My tap water is crazy soft. That's what the limestone was originally for but even with a kilo of it in the filter, I'm only pushing 4-5 gH and my TDS ins't even that high (although still within the range of what neos live in).
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post #38 of 65 (permalink) Old 04-21-2017, 05:54 PM Thread Starter
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I'm going to update this over the next couple days in case anyone is actually following:

The red rili that looked like death is still holding on! My three remaining blues are also sticking around and don't look quite as dead yet.
I received some API Tetracycline in the mail yesterday (I've heard recommendations for it as a treatment for bacterial infections for shrimp) so I decided to give it a shot.

Last night, I pulled my filter pads out of the canister and moved them to a jar with tank water and an airstone. The reasoning behind this is that the tetracycline will likely wreck havoc on the bacterial colony in the filter. In order to mitigate the damage and let my filter repopulate ASAP, I'm keeping some of it away from the tank until after treatment. We'll see how that goes. After that, I dumped a normal dose of the tetracycline into my tank. It looks like I have 10 gallons of urine in my living room now.

This morning, my red rili came out from behind her giant rock for the first time in 3 days to graze on some algae. It's too soon to guess at whether it's thanks to the medication but that's the most I've seen her move in about a week. There is hope yet!
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post #39 of 65 (permalink) Old 04-21-2017, 05:56 PM
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Let us know how it goes and hope the best for you!
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post #40 of 65 (permalink) Old 04-22-2017, 04:44 AM
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Don't forget to "feed" the bacterial colony in your isolation jar, otherwise it might starve to death.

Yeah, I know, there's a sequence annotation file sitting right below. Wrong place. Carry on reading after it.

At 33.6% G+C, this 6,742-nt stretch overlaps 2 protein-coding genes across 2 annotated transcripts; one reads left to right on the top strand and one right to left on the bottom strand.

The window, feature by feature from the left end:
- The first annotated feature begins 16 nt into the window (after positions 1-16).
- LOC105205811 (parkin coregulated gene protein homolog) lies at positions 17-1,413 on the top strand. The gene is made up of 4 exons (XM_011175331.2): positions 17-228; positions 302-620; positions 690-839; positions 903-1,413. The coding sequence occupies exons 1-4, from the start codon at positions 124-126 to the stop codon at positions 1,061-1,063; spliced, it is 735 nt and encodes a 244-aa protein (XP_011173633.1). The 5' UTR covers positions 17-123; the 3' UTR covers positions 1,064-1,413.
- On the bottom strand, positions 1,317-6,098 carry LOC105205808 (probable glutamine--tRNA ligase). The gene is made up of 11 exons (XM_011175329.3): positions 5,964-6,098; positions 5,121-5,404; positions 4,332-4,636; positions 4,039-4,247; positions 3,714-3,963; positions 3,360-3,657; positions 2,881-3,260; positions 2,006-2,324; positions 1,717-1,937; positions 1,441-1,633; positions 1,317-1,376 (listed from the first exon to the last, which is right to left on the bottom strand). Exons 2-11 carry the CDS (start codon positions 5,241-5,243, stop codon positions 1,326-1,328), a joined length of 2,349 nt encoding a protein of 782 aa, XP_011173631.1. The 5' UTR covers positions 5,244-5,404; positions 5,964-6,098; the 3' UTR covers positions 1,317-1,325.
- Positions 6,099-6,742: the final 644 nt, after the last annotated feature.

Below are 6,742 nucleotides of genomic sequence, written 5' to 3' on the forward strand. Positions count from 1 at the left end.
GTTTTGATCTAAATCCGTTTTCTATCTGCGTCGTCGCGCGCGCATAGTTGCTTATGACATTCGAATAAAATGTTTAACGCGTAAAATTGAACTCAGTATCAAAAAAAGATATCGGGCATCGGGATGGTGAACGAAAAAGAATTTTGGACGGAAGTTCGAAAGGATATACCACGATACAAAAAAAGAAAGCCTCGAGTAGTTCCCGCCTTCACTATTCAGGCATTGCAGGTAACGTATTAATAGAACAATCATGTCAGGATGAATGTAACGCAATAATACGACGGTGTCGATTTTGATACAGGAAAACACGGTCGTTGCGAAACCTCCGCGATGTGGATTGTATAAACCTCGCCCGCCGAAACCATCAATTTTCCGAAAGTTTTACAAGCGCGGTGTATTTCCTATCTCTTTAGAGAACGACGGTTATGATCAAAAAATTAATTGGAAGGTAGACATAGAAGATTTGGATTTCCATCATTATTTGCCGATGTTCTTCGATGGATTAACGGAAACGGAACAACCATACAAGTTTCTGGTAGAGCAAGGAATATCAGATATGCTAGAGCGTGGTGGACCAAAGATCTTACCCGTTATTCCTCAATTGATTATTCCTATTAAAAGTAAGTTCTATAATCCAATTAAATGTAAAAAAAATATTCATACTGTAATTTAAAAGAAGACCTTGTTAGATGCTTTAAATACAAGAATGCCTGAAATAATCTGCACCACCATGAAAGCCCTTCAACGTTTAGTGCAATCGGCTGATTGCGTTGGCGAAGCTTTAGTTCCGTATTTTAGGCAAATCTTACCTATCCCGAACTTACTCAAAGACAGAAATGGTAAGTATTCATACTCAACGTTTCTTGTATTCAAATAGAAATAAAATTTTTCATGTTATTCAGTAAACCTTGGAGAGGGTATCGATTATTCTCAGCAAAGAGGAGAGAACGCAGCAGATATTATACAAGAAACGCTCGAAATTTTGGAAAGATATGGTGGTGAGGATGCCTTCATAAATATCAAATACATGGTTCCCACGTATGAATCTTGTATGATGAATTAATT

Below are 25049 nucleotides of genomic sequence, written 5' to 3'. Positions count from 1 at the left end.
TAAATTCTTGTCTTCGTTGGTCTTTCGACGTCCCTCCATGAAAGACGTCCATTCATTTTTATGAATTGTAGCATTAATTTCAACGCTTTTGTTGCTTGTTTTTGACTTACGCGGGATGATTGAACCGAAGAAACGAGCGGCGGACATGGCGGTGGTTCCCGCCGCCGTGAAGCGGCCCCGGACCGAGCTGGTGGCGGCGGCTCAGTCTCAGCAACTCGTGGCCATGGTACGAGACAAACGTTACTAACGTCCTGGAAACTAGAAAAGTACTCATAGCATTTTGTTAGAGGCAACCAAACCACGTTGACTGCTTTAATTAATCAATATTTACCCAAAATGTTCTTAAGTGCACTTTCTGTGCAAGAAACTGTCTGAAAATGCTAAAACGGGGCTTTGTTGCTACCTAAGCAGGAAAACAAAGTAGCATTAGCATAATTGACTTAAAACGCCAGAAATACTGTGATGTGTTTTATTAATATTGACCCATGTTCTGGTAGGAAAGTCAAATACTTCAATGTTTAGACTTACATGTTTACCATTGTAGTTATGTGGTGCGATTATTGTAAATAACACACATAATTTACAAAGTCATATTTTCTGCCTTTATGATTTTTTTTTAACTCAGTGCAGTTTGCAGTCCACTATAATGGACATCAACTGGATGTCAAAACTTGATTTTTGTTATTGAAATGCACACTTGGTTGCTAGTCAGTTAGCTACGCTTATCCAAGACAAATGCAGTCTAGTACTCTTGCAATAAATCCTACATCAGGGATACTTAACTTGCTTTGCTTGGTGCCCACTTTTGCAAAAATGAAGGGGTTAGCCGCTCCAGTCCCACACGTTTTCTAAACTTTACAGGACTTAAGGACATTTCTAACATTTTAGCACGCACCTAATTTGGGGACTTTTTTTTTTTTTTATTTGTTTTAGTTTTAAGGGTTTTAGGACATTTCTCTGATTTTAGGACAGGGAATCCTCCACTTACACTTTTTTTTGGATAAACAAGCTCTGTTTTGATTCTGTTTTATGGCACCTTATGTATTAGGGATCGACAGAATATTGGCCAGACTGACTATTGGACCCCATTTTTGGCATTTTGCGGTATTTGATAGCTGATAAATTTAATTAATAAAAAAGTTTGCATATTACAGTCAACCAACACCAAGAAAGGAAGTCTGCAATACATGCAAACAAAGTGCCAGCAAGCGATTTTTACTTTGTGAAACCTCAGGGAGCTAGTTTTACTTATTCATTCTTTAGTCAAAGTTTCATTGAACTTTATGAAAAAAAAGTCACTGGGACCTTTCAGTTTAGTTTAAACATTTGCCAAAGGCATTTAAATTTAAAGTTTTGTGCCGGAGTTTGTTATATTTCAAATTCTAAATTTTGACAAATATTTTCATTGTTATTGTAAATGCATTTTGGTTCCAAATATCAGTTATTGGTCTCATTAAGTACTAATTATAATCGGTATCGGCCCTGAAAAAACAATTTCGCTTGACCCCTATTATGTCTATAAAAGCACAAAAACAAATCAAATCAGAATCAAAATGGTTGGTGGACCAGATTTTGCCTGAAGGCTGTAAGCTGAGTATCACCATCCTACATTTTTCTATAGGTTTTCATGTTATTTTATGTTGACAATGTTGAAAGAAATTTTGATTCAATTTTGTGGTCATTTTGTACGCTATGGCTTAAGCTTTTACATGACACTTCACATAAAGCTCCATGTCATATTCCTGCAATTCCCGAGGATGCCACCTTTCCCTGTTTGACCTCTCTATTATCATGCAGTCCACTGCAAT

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post #41 of 65 (permalink) Old 04-22-2017, 04:32 PM Thread Starter
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Don't forget to "feed" the bacterial colony in your isolation jar, otherwise it might starve to death.
Good point! What does that process look like?
Do I just throw a piece of spinach in there and let it decompose?

I have plenty of the nasty little copepods I'd be willing to sacrifice to the filter gods.
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post #42 of 65 (permalink) Old 04-22-2017, 07:20 PM
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Basically anything you can put in there to generate a supply of ammonia. Spinach sounds like a plan, but fish food would work too.

Since you're possibly wiping out all the bacteria in your tank, here's an idea: your bacterial colony will grow to match its food supply. So, if you provide a lot of food (ammonia) to an already established colony, you would cause it to proliferate. Then, when you're done treating your tank, you can take your now much larger colony out of isolation, drop it into your tank and hopefully have more bacteria than you actually need. Basically, overfeed your isolation jar (not like you have any livestock in there to worry about) and with luck your colony will get beefy enough that you don't have a mini-cycle when you reintroduce it to the main tank. Note: take this with a grain of salt, I'm basing it on an understanding of how bacteria works rather than any personal experience.
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post #43 of 65 (permalink) Old 04-23-2017, 04:50 AM
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Yeah feeding the bacteria with pure ammonia if you already have it from when you cycled your tank would work too.


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post #44 of 65 (permalink) Old 04-24-2017, 05:33 PM Thread Starter
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... but fish food would work too.
Thanks to a stroke of luck, I have fish food laying around even though I have never had fish in this tank. Feels kind of weird feeding my filter.

"Here you go buddy! nom nom nom"
*filter continues to bubble, looks disinterested*

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Yeah feeding the bacteria with pure ammonia if you already have it from when you cycled your tank would work too.
Unfortunately, I didn't use any cycling aides. Just time, plants, and snails.
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post #45 of 65 (permalink) Old 04-24-2017, 06:26 PM
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What's most puzzling about this water situation is that I'm in the Bay Area where we get delicious Hetch Hetchy water. I was under the impression that it's considered really easy to use in a tank. Kind of seems like I should be consulting a psychic. Maybe I could ask all the dead shrimp what went wrong.

In March, we starting adding in groundwater to hetch hetchy water. Not sure what the params are on those but should be able to find out from sfwater.org.

Are you feeding any foods containing bacteria (lactobacillus, etc) by any chance?